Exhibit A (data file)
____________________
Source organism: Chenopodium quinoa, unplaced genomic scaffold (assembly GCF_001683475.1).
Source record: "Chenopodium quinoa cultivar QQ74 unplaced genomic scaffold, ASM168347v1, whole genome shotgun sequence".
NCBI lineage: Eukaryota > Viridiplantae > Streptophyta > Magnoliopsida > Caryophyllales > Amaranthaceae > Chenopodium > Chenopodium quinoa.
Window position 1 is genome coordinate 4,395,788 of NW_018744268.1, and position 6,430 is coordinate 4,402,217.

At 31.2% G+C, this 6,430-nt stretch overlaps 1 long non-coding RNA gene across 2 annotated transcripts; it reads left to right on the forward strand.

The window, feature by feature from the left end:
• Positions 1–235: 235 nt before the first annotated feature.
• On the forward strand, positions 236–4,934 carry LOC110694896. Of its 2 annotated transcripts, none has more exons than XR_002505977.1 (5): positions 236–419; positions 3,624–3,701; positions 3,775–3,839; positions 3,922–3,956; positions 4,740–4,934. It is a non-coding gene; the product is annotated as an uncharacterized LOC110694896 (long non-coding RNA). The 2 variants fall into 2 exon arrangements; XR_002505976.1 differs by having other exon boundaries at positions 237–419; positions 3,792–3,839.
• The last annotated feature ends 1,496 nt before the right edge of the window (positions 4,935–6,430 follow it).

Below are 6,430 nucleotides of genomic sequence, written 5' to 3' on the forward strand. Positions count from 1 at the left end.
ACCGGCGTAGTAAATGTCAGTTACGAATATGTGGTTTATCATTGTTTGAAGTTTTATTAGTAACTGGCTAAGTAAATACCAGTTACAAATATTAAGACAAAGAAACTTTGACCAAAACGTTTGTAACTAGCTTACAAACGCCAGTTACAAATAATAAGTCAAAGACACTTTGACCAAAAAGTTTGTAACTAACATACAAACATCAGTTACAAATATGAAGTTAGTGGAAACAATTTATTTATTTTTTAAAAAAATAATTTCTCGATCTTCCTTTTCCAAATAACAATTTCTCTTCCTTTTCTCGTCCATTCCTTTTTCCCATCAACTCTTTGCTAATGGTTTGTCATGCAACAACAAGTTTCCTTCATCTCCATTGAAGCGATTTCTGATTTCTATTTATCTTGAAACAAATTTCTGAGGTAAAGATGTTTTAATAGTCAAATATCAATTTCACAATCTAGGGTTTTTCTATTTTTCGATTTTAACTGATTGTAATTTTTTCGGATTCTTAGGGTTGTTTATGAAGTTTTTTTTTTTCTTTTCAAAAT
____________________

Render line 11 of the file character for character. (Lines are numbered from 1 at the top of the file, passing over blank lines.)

ACCGGCGTAGTAAATGTCAGTTACGAATATGTGGTTTATCATTGTTTGAAGTTTTATTAGTAACTGGCTAAGTAAATACCAGTTACAAATATTAAGACAAAGAAACTTTGACCAAAACGTTTGTAACTAGCTTACAAACGCCAGTTACAAATAATAAGTCAAAGACACTTTGACCAAAAAGTTTGTAACTAACATACAAACATCAGTTACAAATATGAAGTTAGTGGAAACAATTTATTTATTTTTTAAAAAAATAATTTCTCGATCTTCCTTTTCCAAATAACAATTTCTCTTCCTTTTCTCGTCCATTCCTTTTTCCCATCAACTCTTTGCTAATGGTTTGTCATGCAACAACAAGTTTCCTTCATCTCCATTGAAGCGATTTCTGATTTCTATTTATCTTGAAACAAATTTCTGAGGTAAAGATGTTTTAATAGTCAAATATCAATTTCACAATCTAGGGTTTTTCTATTTTTCGATTTTAACTGATTGTAATTTTTTCGGATTCTTAGGGTTGTTTATGAAGTTTTTTTTTTTCTTTTCAAAAT